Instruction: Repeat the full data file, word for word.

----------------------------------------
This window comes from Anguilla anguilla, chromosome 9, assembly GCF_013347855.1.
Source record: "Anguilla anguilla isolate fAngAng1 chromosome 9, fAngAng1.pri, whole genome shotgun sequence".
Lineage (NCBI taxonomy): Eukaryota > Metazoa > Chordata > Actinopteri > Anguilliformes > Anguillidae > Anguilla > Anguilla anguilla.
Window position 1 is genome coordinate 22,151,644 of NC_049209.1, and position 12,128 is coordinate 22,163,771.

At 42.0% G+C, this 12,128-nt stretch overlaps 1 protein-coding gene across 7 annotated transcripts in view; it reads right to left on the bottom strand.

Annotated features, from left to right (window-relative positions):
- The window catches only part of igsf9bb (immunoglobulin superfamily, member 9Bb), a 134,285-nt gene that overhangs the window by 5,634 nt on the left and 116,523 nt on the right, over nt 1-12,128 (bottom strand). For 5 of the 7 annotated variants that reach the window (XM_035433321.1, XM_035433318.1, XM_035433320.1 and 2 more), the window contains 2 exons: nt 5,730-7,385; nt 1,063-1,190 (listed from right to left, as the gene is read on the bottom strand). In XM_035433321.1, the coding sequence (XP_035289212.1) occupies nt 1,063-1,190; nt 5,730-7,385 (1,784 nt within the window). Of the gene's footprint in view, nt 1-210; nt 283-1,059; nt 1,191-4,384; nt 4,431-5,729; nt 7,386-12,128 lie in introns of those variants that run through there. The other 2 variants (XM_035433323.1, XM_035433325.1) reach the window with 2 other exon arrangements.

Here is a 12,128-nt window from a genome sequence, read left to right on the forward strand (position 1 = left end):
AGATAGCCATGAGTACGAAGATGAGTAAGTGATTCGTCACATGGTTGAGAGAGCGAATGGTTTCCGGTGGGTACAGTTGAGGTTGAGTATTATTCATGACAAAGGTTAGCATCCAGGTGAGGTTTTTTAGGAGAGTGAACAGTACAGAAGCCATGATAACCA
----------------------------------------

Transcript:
This window comes from Anguilla anguilla, chromosome 9, assembly GCF_013347855.1.
Source record: "Anguilla anguilla isolate fAngAng1 chromosome 9, fAngAng1.pri, whole genome shotgun sequence".
Lineage (NCBI taxonomy): Eukaryota > Metazoa > Chordata > Actinopteri > Anguilliformes > Anguillidae > Anguilla > Anguilla anguilla.
Window position 1 is genome coordinate 22,151,644 of NC_049209.1, and position 12,128 is coordinate 22,163,771.

At 42.0% G+C, this 12,128-nt stretch overlaps 1 protein-coding gene across 7 annotated transcripts in view; it reads right to left on the bottom strand.

Annotated features, from left to right (window-relative positions):
- The window catches only part of igsf9bb (immunoglobulin superfamily, member 9Bb), a 134,285-nt gene that overhangs the window by 5,634 nt on the left and 116,523 nt on the right, over nt 1-12,128 (bottom strand). For 5 of the 7 annotated variants that reach the window (XM_035433321.1, XM_035433318.1, XM_035433320.1 and 2 more), the window contains 2 exons: nt 5,730-7,385; nt 1,063-1,190 (listed from right to left, as the gene is read on the bottom strand). In XM_035433321.1, the coding sequence (XP_035289212.1) occupies nt 1,063-1,190; nt 5,730-7,385 (1,784 nt within the window). Of the gene's footprint in view, nt 1-210; nt 283-1,059; nt 1,191-4,384; nt 4,431-5,729; nt 7,386-12,128 lie in introns of those variants that run through there. The other 2 variants (XM_035433323.1, XM_035433325.1) reach the window with 2 other exon arrangements.

Here is a 12,128-nt window from a genome sequence, read left to right on the forward strand (position 1 = left end):
AGATAGCCATGAGTACGAAGATGAGTAAGTGATTCGTCACATGGTTGAGAGAGCGAATGGTTTCCGGTGGGTACAGTTGAGGTTGAGTATTATTCATGACAAAGGTTAGCATCCAGGTGAGGTTTTTTAGGAGAGTGAACAGTACAGAAGCCATGATAACCA